Do you think Twitter is a social media where you can’t get creative? Coca-Cola has shown the opposite. To launch its “Choose Happiness” campaign, it used Twitter to spread happiness wherever, online and offline, contextualizing this feeling to a specific situation: for the summer holidays, on the occasion of the Rugby World Cup or the V-Festival. To make this campaign even more engaging, connecting the virtual and the real world, it created Twitter-powered vending machines: consumers who tweeted with the campaign’s hashtag #ChooseHappiness could pick up a free can.
You don’t have to be like Coca-Cola to come up with a similar idea: when you create a campaign, think of your target and how the interaction can enhance their experience with your brand, at the specific time and place where they are located.
4. Experiment With Formats: Dove Men #Scrumtogether
Dove Men’s campaign chose to feature the players of the American rugby team, in a golden moment for sports, to promote their products. The campaign content was brilliantly posted in various formats on Twitter, including sketches, a contest to get free tickets, long forms and surveys, as well as a series of Vine videos.
In this case, the element that brought together the various content around a single goal was the #ScrumTogether hashtag: this is exactly the campaign’s secret, from which you can get inspiration. Social media allow you to post different kinds of formats to convey your content, even within the same channel. Experiment with more formats to make your campaign more dynamic and figure out which formats are more engaging to your target, and keep the message of the promotion at the center of your content.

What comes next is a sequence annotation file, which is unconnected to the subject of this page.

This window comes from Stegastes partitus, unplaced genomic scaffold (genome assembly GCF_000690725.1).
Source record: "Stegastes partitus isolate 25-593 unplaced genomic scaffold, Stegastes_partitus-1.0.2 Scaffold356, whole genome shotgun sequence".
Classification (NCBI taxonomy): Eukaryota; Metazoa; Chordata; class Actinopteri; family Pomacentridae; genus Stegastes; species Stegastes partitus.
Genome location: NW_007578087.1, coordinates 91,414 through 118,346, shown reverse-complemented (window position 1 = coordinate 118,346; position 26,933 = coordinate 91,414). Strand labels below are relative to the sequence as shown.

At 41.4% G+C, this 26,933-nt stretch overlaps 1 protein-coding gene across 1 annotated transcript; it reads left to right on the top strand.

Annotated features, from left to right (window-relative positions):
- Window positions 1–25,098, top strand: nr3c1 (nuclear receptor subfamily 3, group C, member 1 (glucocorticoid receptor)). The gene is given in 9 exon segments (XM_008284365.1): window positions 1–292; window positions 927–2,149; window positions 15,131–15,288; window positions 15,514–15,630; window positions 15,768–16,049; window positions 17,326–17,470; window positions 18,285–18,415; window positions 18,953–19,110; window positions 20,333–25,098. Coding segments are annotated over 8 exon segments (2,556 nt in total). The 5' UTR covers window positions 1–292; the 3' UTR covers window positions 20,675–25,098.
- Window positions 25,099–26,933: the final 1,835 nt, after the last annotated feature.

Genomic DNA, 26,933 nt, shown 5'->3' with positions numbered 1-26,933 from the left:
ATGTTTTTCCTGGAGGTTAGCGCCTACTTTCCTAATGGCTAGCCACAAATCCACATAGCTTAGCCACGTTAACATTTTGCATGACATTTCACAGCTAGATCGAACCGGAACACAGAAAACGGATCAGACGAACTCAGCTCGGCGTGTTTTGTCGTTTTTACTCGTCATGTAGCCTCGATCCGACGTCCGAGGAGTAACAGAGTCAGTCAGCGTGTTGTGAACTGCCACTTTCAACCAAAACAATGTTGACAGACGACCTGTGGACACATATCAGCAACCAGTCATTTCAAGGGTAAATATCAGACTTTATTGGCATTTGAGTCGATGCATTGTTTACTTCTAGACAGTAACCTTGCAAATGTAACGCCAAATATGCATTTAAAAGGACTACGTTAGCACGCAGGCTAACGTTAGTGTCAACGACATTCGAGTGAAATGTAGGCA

5. Create a Virtual Stage: Mondelez Candy Snapchat
Here’s a sweet way to use Snapchat: The gum and candy maker, Mondelez, launched a contest on this channel. Users were invited to post a photo of a TimeOut chocolate bar, modify it in a creative way using Snapchat drawing tools, and send it to "Timeoutau". The grand prize was $10,000, but for many, it was the satisfaction they took in seeing their work posted on the site. In fact, Mondelez published the best works so as to thank their authors and promote the contest to new users.
This campaign has a simple but important secret: make your followers feel like the star of your activities. Make them feel as if they were on a stage, even for a moment. In traditional marketing, the only reward that mattered was money, but today there are other prizes which people appreciate: a few thousand dollars is certainly still a great prize, but having a say, being listened to, having an authority and a moment of fame have considerable value to users.
6. Star Wars #ForceFriday
This is a campaign that you’ve probably heard of because it had a global reach. The marketing team had to find a way to promote the movie’s official toys, even before its release. So they turned a normal Friday in a world event. Fans were invited to share pictures with the Star Wars toys they just purchased on social media, using the hashtag #ForceFriday. It was an amazing success: "For the entire toy industry, it is one of the most exciting new launches," said Laurie Schacht of toyinsider.com on Fortune.
What does this story teach us? Simple: if there is no suitable event to promote your brand, then create it yourself. You probably will not have the same investment capacity and coverage as the Star Wars team, but if you analyze your target audience and make good use of your creativity, you can engage people in a social campaign that will make them spontaneously promote your products.